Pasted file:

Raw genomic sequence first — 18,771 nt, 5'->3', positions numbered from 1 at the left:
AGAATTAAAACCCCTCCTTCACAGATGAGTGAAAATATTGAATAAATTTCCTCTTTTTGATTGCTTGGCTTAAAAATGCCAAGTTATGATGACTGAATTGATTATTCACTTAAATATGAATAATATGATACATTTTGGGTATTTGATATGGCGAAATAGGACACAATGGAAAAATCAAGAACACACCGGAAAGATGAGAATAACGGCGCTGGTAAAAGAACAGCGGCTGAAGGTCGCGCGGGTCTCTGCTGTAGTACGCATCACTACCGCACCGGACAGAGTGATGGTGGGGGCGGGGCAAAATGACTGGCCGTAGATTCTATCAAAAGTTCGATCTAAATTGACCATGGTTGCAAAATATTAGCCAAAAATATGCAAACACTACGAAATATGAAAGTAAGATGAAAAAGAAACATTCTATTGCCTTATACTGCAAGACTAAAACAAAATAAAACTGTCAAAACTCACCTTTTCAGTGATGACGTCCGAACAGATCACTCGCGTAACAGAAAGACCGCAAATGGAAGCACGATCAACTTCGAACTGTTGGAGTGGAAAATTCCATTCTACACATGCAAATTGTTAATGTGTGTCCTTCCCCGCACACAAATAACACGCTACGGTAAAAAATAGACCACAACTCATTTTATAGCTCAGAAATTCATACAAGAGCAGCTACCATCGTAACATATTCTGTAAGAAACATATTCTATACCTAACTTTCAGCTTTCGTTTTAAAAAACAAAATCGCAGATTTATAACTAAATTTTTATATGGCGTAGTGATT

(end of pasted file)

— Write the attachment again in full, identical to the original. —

Raw genomic sequence first — 18,771 nt, 5'->3', positions numbered from 1 at the left:
AGAATTAAAACCCCTCCTTCACAGATGAGTGAAAATATTGAATAAATTTCCTCTTTTTGATTGCTTGGCTTAAAAATGCCAAGTTATGATGACTGAATTGATTATTCACTTAAATATGAATAATATGATACATTTTGGGTATTTGATATGGCGAAATAGGACACAATGGAAAAATCAAGAACACACCGGAAAGATGAGAATAACGGCGCTGGTAAAAGAACAGCGGCTGAAGGTCGCGCGGGTCTCTGCTGTAGTACGCATCACTACCGCACCGGACAGAGTGATGGTGGGGGCGGGGCAAAATGACTGGCCGTAGATTCTATCAAAAGTTCGATCTAAATTGACCATGGTTGCAAAATATTAGCCAAAAATATGCAAACACTACGAAATATGAAAGTAAGATGAAAAAGAAACATTCTATTGCCTTATACTGCAAGACTAAAACAAAATAAAACTGTCAAAACTCACCTTTTCAGTGATGACGTCCGAACAGATCACTCGCGTAACAGAAAGACCGCAAATGGAAGCACGATCAACTTCGAACTGTTGGAGTGGAAAATTCCATTCTACACATGCAAATTGTTAATGTGTGTCCTTCCCCGCACACAAATAACACGCTACGGTAAAAAATAGACCACAACTCATTTTATAGCTCAGAAATTCATACAAGAGCAGCTACCATCGTAACATATTCTGTAAGAAACATATTCTATACCTAACTTTCAGCTTTCGTTTTAAAAAACAAAATCGCAGATTTATAACTAAATTTTTATATGGCGTAGTGATT